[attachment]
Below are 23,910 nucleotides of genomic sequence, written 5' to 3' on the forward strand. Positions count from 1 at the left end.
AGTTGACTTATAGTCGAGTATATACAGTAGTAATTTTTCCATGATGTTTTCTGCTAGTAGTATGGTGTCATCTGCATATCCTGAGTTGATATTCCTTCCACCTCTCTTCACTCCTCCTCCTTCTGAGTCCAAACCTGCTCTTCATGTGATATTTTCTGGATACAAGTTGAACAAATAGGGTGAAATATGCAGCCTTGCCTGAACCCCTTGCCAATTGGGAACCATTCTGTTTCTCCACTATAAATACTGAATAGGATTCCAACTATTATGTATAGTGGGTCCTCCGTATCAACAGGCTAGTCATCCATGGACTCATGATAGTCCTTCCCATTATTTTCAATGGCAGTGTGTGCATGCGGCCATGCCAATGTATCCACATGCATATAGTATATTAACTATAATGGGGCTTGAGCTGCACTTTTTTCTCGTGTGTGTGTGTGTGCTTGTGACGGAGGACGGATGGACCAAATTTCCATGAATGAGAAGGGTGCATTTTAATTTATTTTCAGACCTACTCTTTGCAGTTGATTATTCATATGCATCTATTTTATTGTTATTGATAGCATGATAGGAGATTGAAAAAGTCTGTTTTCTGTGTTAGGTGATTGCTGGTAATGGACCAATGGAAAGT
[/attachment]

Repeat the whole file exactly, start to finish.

Below are 23,910 nucleotides of genomic sequence, written 5' to 3' on the forward strand. Positions count from 1 at the left end.
AGTTGACTTATAGTCGAGTATATACAGTAGTAATTTTTCCATGATGTTTTCTGCTAGTAGTATGGTGTCATCTGCATATCCTGAGTTGATATTCCTTCCACCTCTCTTCACTCCTCCTCCTTCTGAGTCCAAACCTGCTCTTCATGTGATATTTTCTGGATACAAGTTGAACAAATAGGGTGAAATATGCAGCCTTGCCTGAACCCCTTGCCAATTGGGAACCATTCTGTTTCTCCACTATAAATACTGAATAGGATTCCAACTATTATGTATAGTGGGTCCTCCGTATCAACAGGCTAGTCATCCATGGACTCATGATAGTCCTTCCCATTATTTTCAATGGCAGTGTGTGCATGCGGCCATGCCAATGTATCCACATGCATATAGTATATTAACTATAATGGGGCTTGAGCTGCACTTTTTTCTCGTGTGTGTGTGTGTGCTTGTGACGGAGGACGGATGGACCAAATTTCCATGAATGAGAAGGGTGCATTTTAATTTATTTTCAGACCTACTCTTTGCAGTTGATTATTCATATGCATCTATTTTATTGTTATTGATAGCATGATAGGAGATTGAAAAAGTCTGTTTTCTGTGTTAGGTGATTGCTGGTAATGGACCAATGGAAAGT